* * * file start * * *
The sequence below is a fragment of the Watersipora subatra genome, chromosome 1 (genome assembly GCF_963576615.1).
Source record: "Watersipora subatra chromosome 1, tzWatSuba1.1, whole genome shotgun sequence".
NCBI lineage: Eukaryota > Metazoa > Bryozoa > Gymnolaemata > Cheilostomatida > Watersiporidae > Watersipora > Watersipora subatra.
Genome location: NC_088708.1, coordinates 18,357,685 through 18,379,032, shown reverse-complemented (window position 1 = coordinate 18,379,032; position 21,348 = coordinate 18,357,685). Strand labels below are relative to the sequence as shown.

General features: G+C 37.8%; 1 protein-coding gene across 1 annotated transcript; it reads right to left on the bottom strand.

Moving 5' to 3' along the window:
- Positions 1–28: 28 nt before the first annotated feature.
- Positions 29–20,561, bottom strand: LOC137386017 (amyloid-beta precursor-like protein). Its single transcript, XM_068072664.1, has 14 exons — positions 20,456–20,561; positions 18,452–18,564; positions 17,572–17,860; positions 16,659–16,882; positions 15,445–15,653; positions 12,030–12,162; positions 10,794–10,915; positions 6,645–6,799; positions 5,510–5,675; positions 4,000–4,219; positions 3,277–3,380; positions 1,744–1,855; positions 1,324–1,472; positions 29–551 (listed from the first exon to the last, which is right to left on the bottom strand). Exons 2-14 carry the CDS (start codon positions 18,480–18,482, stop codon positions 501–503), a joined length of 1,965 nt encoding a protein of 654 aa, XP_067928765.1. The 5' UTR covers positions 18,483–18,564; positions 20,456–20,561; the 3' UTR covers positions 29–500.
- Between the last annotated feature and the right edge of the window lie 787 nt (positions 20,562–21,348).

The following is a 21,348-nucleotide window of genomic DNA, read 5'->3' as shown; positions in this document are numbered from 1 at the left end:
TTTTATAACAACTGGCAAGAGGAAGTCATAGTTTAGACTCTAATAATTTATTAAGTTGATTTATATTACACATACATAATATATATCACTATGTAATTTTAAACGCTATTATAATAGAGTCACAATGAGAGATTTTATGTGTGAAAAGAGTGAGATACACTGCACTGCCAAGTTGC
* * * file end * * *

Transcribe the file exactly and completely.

The sequence below is a fragment of the Watersipora subatra genome, chromosome 1 (genome assembly GCF_963576615.1).
Source record: "Watersipora subatra chromosome 1, tzWatSuba1.1, whole genome shotgun sequence".
NCBI lineage: Eukaryota > Metazoa > Bryozoa > Gymnolaemata > Cheilostomatida > Watersiporidae > Watersipora > Watersipora subatra.
Genome location: NC_088708.1, coordinates 18,357,685 through 18,379,032, shown reverse-complemented (window position 1 = coordinate 18,379,032; position 21,348 = coordinate 18,357,685). Strand labels below are relative to the sequence as shown.

General features: G+C 37.8%; 1 protein-coding gene across 1 annotated transcript; it reads right to left on the bottom strand.

Moving 5' to 3' along the window:
- Positions 1–28: 28 nt before the first annotated feature.
- Positions 29–20,561, bottom strand: LOC137386017 (amyloid-beta precursor-like protein). Its single transcript, XM_068072664.1, has 14 exons — positions 20,456–20,561; positions 18,452–18,564; positions 17,572–17,860; positions 16,659–16,882; positions 15,445–15,653; positions 12,030–12,162; positions 10,794–10,915; positions 6,645–6,799; positions 5,510–5,675; positions 4,000–4,219; positions 3,277–3,380; positions 1,744–1,855; positions 1,324–1,472; positions 29–551 (listed from the first exon to the last, which is right to left on the bottom strand). Exons 2-14 carry the CDS (start codon positions 18,480–18,482, stop codon positions 501–503), a joined length of 1,965 nt encoding a protein of 654 aa, XP_067928765.1. The 5' UTR covers positions 18,483–18,564; positions 20,456–20,561; the 3' UTR covers positions 29–500.
- Between the last annotated feature and the right edge of the window lie 787 nt (positions 20,562–21,348).

The following is a 21,348-nucleotide window of genomic DNA, read 5'->3' as shown; positions in this document are numbered from 1 at the left end:
TTTTATAACAACTGGCAAGAGGAAGTCATAGTTTAGACTCTAATAATTTATTAAGTTGATTTATATTACACATACATAATATATATCACTATGTAATTTTAAACGCTATTATAATAGAGTCACAATGAGAGATTTTATGTGTGAAAAGAGTGAGATACACTGCACTGCCAAGTTGC